The Me You Can’t See review: Prince Harry and Oprah Winfrey’s mental health documentary is moving but limited

·4-min read

You’d be forgiven for assuming that Prince Harry’s latest team-up with Oprah Winfrey is an unofficial sequel to his explosive tell-all interview, albeit this time without his wife Meghan. The trailer for Apple TV+’s The Me You Can’t See, executive produced by the Prince and Winfrey, feels heavy with the weight of more palace revelations to come, and as the first episode of the docu-series opens, we’re met with a familiar set-up: TV royalty and British royalty sit across from one another, dressed in complementary shades of light blue, ready to open up in another televised therapy session.

But although this five-part series leans heavily on Harry’s experiences, its focus is much wider, telling stories of a spread of documentary subjects (some famous - including Lady Gaga, basketball star DeMar DeRozan and Glenn Close - and some not) whose lives have been shaped by mental health issues. Harry and Winfrey’s mission statement is repeated over and over: that telling these stories - of depression, anxiety, addiction, PTSD and more - on a major public platform will encourage more people to speak out, helping themselves or others, resulting in a ripple effect of destigmatisation. “When you share the story… you see yourself differently and you end up helping so many more people,” Harry says.

We begin with the Prince, whose sit-down chats with Oprah loosely anchor each episode. Their discussions inevitably retread some of the territory explored in that first bombshell interview, but here - away from the advert break cliffhanger format necessitated by network television - there is more space for reflection, and Harry’s memories seem more specific, more painfully acute.

The Prince’s memories are painfully acuteApple TV+
The Prince’s memories are painfully acuteApple TV+

Whatever your thoughts on his recent post-palace media tour, it’s impossible not to feel for the young boy who had to “share the grief of [his] mother’s death with the world” (“this was my mum, you never even met her,” he says, recalling a global outpouring of grief that must have been unbearably dissonant to a 12-year-old) and can still hear the “sound of the horses’ hooves going along the Mall” before her funeral.

He goes on to discuss a “nightmare time” in his life, in his late twenties and early thirties, when he’d suffer from “panic attacks, severe anxiety” and turned to drinking and drugs “to make me feel less like I was feeling.” Meeting his future wife prompted him to seek therapy, he explains, after he “reverted back to 12-year-old Harry” when they argued.

His story is interspersed with other gruellingly honest testimonies, less likely to make headlines but no less moving. A college student struggles to open up to her mum about her depression; chef Rashad Armstead speaks about how a “taboo” around therapy in the black community made him internalise his struggles, and segments focusing on Team USA boxer Ginny Fuchs show us the reality of living with OCD - and the devastating physical impact it can have. One particularly bad episode, before a championship, sees her unable to sleep for more than a couple of hours in between her training and compulsive cleaning.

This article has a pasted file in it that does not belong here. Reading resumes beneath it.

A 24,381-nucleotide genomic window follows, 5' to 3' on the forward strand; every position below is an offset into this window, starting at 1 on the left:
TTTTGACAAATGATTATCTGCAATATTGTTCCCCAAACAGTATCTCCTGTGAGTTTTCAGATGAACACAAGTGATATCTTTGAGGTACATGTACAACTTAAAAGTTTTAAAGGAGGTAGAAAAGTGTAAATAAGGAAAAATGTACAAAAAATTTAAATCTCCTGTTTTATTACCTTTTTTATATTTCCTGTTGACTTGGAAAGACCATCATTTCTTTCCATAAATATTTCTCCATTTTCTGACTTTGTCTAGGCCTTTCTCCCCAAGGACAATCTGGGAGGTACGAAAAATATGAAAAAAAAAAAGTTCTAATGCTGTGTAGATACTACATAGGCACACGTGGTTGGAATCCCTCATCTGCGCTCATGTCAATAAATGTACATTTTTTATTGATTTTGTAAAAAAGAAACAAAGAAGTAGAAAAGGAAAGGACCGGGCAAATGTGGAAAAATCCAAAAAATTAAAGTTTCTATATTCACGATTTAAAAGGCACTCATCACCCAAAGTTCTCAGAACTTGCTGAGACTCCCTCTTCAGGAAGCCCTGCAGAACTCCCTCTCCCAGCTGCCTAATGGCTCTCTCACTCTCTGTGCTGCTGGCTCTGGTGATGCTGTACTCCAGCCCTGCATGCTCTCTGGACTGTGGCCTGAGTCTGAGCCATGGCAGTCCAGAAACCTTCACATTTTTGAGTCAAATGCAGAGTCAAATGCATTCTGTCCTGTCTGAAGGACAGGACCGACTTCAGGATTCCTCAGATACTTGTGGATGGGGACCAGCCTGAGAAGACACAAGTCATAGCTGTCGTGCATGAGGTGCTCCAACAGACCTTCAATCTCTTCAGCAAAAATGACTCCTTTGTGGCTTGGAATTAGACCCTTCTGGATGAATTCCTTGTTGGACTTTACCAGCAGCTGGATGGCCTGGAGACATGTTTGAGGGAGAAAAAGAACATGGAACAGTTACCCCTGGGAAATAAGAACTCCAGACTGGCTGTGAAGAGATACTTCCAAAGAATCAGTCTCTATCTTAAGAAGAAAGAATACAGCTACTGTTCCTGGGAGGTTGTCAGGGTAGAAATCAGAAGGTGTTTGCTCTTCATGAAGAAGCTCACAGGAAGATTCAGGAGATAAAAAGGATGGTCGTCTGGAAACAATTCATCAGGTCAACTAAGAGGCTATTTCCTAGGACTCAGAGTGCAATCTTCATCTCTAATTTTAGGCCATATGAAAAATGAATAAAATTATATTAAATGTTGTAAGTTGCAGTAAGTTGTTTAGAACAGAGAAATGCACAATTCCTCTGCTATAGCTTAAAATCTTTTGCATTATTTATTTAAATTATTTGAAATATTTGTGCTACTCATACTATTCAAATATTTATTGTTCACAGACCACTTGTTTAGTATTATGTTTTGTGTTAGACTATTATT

Though her probing discussions with Harry position her once again in the role of interviewer-stroke-de facto therapist, it’s also interesting to see Winfrey reveal her own blind spots around mental health. We meet Alex, a young woman who the megastar has supported over the past 16 years, eventually helping her find psychiatric support for her PTSD. With Alex about to leave her facility, she video calls her mentor, but becomes frustrated by her line of questioning. “Sometimes I feel like she just doesn’t get it,” she sighs. Another painful moment sees Winfrey, herself a survivor of sexual abuse, recall her feeling of powerlessness when one third of the young girls in a class at her school in South Africa revealed they had been assaulted.

The film, which treats its subjects with sensitivity and compassion, is undeniably serving an important purpose, but extended discussion of trauma inevitably makes for heavy viewing. Sometimes, too, it’s hard to see where this is all going, aside from the much-stated aim of sharing and destigmatising difficult stories. Much has already been made of Harry’s decision to show his EMDR (eye movement desensitisation and reprocessing) therapy session on camera, and these scenes go some way in alluding towards what happens after speaking out about mental health struggles.

Lady Gaga is among the famous faces telling her storyApple TV+
Lady Gaga is among the famous faces telling her storyApple TV+

But while so many of the talking heads featured in The Me You Can’t See espouse the importance of therapy, almost all of them fail to allude to the structures and systems that ensure this kind of treatment remains out of reach for so many people who are struggling. It’s left to Lady Gaga to gesture towards this inequality in a to-camera interview, when she acknowledges her “privilege… money... power”. Cutting between a royal and a refugee camp feels like a strange decision, too. It’s oversights and choices like these that ultimately limit the series’ exploration of mental health: what could have been a powerful call-to-arms ends up mired in a well-meaning limbo.

The Me You Can’t See is available to stream on Apple TV+ now

Read More

The Me You Can’t See: Key moments from Prince Harry’s docuseries

Harry says he was ‘afraid’ to return to UK for Prince Philip’s funeral

Lady Gaga says she had ‘total psychotic break’ after being raped

Our goal is to create a safe and engaging place for users to connect over interests and passions. In order to improve our community experience, we are temporarily suspending article commenting